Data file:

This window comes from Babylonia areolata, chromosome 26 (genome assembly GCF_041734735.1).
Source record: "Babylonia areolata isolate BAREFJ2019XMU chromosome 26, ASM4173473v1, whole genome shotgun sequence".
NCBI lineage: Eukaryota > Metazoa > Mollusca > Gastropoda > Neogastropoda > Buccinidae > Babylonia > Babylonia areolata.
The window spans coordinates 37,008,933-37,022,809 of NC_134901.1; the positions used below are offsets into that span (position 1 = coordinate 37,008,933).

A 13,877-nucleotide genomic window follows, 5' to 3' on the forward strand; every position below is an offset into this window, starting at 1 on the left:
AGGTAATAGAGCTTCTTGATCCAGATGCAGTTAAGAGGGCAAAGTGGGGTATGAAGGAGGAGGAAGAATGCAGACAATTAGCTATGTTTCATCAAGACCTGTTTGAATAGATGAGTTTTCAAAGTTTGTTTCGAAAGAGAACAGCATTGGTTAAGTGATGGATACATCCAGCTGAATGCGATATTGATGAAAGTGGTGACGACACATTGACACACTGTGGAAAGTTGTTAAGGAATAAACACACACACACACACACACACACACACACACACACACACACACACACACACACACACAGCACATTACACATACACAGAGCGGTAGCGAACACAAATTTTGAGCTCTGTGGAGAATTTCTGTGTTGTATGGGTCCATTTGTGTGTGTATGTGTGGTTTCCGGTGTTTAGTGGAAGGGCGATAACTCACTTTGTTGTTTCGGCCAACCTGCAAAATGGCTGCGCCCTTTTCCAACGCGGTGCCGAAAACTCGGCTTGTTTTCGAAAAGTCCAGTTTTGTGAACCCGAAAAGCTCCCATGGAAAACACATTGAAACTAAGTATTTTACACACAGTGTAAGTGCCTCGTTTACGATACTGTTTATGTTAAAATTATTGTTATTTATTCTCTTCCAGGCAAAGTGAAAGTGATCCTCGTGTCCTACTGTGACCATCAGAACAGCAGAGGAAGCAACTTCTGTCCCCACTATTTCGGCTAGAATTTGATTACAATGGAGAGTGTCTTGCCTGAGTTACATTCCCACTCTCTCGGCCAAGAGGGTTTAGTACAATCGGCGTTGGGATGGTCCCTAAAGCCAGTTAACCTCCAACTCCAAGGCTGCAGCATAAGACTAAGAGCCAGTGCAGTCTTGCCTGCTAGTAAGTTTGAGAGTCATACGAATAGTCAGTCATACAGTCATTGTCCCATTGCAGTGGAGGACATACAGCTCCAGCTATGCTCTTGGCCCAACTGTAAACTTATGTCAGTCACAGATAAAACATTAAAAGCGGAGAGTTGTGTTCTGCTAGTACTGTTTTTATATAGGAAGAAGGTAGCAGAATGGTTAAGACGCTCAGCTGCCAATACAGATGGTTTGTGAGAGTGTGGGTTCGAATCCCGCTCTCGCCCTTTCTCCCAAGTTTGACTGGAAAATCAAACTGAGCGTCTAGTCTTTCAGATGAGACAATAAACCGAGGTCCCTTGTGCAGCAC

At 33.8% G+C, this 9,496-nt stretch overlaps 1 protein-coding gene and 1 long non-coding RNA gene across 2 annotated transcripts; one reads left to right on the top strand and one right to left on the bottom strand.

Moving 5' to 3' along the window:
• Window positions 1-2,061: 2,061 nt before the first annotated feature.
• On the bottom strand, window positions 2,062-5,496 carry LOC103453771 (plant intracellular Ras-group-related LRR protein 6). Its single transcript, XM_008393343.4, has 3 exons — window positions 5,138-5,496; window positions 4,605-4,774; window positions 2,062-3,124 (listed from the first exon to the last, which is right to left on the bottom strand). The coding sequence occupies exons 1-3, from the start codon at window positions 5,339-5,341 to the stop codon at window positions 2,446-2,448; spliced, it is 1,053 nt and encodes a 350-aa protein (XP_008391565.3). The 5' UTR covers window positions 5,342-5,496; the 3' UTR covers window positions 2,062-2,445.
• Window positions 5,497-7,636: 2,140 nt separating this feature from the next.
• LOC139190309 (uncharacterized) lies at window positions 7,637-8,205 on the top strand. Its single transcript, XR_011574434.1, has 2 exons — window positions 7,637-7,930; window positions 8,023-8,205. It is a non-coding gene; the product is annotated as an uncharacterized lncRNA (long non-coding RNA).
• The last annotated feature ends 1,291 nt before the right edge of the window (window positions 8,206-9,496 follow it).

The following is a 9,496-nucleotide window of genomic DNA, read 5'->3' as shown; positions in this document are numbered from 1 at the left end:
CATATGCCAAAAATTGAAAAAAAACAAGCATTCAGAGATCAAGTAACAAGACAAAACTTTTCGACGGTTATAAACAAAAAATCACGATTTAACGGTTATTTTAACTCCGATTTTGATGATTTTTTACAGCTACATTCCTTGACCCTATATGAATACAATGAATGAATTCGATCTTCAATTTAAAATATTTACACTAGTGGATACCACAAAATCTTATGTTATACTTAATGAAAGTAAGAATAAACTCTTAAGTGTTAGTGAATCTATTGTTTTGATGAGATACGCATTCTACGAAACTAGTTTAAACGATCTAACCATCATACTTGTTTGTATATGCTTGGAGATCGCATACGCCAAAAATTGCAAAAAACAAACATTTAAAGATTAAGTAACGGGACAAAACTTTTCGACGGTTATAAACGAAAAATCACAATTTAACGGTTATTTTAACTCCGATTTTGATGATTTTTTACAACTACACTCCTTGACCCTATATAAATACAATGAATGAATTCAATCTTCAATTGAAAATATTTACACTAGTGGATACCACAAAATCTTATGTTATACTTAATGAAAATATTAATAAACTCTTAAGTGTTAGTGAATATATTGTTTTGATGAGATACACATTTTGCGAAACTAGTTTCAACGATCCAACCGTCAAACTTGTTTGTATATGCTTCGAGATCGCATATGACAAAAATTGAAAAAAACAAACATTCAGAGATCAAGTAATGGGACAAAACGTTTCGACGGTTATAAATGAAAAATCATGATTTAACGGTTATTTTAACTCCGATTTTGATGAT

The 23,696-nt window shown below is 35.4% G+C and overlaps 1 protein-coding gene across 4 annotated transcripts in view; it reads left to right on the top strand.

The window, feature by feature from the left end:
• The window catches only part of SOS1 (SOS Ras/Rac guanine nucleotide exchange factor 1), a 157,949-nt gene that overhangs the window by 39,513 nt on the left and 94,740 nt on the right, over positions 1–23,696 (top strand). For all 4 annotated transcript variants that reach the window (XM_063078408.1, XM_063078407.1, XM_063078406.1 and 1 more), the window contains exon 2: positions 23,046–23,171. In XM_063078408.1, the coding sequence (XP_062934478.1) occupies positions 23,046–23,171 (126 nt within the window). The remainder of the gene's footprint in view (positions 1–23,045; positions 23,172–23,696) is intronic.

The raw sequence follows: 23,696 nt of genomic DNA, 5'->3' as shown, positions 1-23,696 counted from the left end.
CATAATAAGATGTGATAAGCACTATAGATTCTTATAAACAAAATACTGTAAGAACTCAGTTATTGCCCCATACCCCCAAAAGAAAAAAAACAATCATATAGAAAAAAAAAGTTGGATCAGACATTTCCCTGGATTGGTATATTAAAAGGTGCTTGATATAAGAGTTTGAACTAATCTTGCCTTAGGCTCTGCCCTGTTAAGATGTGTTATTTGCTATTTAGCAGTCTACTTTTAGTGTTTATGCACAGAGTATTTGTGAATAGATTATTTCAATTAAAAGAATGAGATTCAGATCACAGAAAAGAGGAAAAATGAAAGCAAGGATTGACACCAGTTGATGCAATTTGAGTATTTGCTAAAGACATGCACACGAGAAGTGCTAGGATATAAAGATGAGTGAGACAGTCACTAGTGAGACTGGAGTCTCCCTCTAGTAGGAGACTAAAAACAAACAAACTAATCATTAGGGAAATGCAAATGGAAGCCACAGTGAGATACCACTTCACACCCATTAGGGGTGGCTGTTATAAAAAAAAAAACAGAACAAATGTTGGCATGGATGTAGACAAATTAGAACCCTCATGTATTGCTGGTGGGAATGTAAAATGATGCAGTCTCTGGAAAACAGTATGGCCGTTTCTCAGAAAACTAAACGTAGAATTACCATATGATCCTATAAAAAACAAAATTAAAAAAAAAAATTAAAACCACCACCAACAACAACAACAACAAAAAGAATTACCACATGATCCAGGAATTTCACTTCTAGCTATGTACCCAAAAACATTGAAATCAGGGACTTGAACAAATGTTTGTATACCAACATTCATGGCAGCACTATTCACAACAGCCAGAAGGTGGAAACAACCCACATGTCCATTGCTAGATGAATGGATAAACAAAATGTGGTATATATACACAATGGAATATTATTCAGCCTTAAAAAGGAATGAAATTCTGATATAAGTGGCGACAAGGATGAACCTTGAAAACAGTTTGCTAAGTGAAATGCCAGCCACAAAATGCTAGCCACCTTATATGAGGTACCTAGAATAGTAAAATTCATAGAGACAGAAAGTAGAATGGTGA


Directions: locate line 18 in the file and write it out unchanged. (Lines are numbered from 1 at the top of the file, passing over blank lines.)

• The window catches only part of SOS1 (SOS Ras/Rac guanine nucleotide exchange factor 1), a 157,949-nt gene that overhangs the window by 39,513 nt on the left and 94,740 nt on the right, over positions 1–23,696 (top strand). For all 4 annotated transcript variants that reach the window (XM_063078408.1, XM_063078407.1, XM_063078406.1 and 1 more), the window contains exon 2: positions 23,046–23,171. In XM_063078408.1, the coding sequence (XP_062934478.1) occupies positions 23,046–23,171 (126 nt within the window). The remainder of the gene's footprint in view (positions 1–23,045; positions 23,172–23,696) is intronic.